"@context"   = "http://schema.org/extensions"
            "summary"    = "There was a Job Failure"
            "themeColor" = '0078D7'
            "sections"   = @(
                @{
                    "activityTitle"    = "The Job Failed"
                    "activitySubtitle" = "Work to do - Please investigate the following job by following the steps in the plan at LINKTOPLAN"
                    "activityImage"    = "https://fit93a.db.files.1drv.com/y4mTOWSzX1AfIWx-VdUgY_Qp3wqebttT7FWSvtKK-zAbpTJuU560Qccv1_Z_Oxd4T4zUtd5oVZGJeS17fkgbl1dXUmvbldnGcoThL-bnQYxrTrMkrJS1Wz2ZRV5RVtZS9f4GleZQOMuWXP1HMYSjYxa6w09nEyGg1masI-wKIZfdnEF6L8r83Q9BB7yIjlp6OXEmccZt99gpb4Qti9sIFNxpg"
                    "text"             = $text
                    "markdown"         = $true
                }
            )
        }
    }
    else {
        $JSONBody = [PSCustomObject][Ordered]@{
            "@type"      = "MessageCard"
            "@context"   = "http://schema.org/extensions"
            "summary"    = "The Job Succeeded"
            "themeColor" = '0078D7'
            "sections"   = @(
                @{
                    "activityTitle"    = "The Job Succeeded"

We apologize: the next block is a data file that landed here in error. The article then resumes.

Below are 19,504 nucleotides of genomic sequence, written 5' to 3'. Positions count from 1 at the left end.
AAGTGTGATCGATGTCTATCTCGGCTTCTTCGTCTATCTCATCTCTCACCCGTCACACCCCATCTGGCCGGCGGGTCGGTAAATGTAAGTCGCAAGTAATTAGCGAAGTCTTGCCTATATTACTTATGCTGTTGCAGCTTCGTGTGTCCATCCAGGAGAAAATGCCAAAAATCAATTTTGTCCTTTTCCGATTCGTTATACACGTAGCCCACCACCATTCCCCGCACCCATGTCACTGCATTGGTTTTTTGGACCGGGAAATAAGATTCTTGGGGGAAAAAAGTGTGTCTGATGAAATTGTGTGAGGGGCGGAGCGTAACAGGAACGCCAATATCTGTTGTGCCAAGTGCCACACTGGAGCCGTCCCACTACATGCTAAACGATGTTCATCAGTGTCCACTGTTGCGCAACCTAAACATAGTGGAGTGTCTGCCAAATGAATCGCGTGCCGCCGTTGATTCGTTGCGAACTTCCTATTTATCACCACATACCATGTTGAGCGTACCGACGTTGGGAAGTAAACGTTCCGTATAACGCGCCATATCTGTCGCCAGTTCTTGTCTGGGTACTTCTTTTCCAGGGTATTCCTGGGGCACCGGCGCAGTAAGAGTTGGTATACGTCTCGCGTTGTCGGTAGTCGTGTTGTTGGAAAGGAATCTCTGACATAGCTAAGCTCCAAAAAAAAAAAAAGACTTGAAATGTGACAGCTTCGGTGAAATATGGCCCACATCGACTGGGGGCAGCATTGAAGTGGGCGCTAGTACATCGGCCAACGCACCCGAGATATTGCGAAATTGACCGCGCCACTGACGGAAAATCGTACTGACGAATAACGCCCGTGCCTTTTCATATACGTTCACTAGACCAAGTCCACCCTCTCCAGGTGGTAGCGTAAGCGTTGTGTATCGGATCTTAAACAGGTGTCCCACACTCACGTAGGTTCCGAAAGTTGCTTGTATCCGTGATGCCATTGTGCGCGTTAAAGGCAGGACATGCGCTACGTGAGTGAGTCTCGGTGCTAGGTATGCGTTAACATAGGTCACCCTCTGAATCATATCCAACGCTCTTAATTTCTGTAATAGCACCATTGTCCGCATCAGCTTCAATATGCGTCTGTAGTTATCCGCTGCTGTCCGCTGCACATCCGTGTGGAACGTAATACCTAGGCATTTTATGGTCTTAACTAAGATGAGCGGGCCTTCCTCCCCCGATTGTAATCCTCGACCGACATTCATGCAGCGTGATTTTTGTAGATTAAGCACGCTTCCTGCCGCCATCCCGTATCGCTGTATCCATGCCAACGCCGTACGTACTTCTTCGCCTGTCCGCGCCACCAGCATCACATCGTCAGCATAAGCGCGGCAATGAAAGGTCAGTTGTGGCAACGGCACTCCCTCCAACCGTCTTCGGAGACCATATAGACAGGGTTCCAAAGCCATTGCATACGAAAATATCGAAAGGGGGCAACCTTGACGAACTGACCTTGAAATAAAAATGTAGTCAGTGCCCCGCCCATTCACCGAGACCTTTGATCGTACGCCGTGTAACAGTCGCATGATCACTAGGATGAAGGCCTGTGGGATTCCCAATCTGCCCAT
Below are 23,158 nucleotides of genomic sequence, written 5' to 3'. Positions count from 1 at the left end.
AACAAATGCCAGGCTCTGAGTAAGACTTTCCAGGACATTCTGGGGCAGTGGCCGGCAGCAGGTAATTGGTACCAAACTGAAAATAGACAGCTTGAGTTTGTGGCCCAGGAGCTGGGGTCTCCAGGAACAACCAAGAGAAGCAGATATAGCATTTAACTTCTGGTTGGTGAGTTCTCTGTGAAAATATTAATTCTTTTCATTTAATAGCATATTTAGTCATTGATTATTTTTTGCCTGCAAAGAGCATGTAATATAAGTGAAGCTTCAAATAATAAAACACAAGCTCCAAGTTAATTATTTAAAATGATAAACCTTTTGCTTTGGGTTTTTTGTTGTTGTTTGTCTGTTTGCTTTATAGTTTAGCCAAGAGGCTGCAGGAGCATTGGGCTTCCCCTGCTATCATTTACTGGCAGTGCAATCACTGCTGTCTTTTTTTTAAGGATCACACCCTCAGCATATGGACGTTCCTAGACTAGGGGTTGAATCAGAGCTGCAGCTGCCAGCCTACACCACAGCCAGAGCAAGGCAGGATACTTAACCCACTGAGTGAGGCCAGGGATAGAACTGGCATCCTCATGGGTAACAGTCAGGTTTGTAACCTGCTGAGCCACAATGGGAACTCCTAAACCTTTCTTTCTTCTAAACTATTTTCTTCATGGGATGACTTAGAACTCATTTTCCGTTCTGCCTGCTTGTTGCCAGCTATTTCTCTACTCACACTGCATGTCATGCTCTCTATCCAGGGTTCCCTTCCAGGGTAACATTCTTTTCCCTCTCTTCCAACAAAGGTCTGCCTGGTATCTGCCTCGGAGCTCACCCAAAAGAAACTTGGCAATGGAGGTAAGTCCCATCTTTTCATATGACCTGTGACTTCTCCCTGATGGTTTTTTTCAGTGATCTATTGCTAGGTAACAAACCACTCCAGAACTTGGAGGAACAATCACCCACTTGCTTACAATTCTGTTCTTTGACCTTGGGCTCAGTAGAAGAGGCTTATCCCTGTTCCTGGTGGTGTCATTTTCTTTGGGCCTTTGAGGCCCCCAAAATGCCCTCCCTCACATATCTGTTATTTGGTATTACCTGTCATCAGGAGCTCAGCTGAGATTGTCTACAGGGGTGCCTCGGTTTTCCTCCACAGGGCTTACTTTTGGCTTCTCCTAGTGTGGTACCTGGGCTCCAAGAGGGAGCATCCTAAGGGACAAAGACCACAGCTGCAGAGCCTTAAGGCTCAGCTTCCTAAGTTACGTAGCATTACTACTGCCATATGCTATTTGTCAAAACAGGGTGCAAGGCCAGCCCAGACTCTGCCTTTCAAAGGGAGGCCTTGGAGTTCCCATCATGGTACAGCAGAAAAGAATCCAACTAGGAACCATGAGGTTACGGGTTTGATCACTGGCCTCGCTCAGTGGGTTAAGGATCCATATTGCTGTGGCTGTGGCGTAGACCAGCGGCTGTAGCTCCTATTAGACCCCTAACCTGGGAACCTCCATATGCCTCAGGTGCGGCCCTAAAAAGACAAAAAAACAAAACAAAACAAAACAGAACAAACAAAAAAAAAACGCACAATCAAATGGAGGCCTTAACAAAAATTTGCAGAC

"activitySubtitle" = "All is well - Please continue with the next step in the plan at LINKTOPLAN"
                    "activityImage"    = "https://6f0bzw.db.files.1drv.com/y4mvnTDG9bCgNWTZ-2_DFl4-ZsUwpD9QIHUArsGF66H69zBO8a--FlflXiF7lrL2H3vgya0ogXIDx59hn62wo2tt3HWMbqnnCSp8yPmM1IFNwZMzgvSZBEs_n9B0v4h4M5PfOY45GVSjeFh8md140gWHaFpZoL4Vwh-fD7Zi3djU_r0PduZwNBVGOcoB6SMJ1m4NmMmemWr2lzBn57LutDkxw"
                    "text"             = $text
                    "markdown"         = $true
                }
            )
        }
    }

    $TeamMessageBody = ConvertTo-Json $JSONBody -Depth 100
 
    $NotifyCommand = {
    $parameters = @{
        "URI"         = $Using:webhookurl
        "Method"      = 'POST'
        "Body"        = $Using:TeamMessageBody
        "ContentType" = 'application/json'
    }
 
    Invoke-RestMethod @parameters
}
    $Session = New-PSSession -ComputerName $NotifyServer
    Invoke-Command -Session $Session -ScriptBlock $NotifyCommand
}

$msg = 'ServerName  = ' + $SQLInstance + 'JobId = ' + $JobID
Write-Host $msg
Notify-TeamsSQLAgentJob -SQlInstance $SqlInstance -JobID $JobID -webhookurl $webhookurl

Then it can be called in a SQL Agent job step, again following the guidelines at dbatools.io/agent

It is called slightly differently as you ned to pass in the SQL Agent tokens as parameters to the script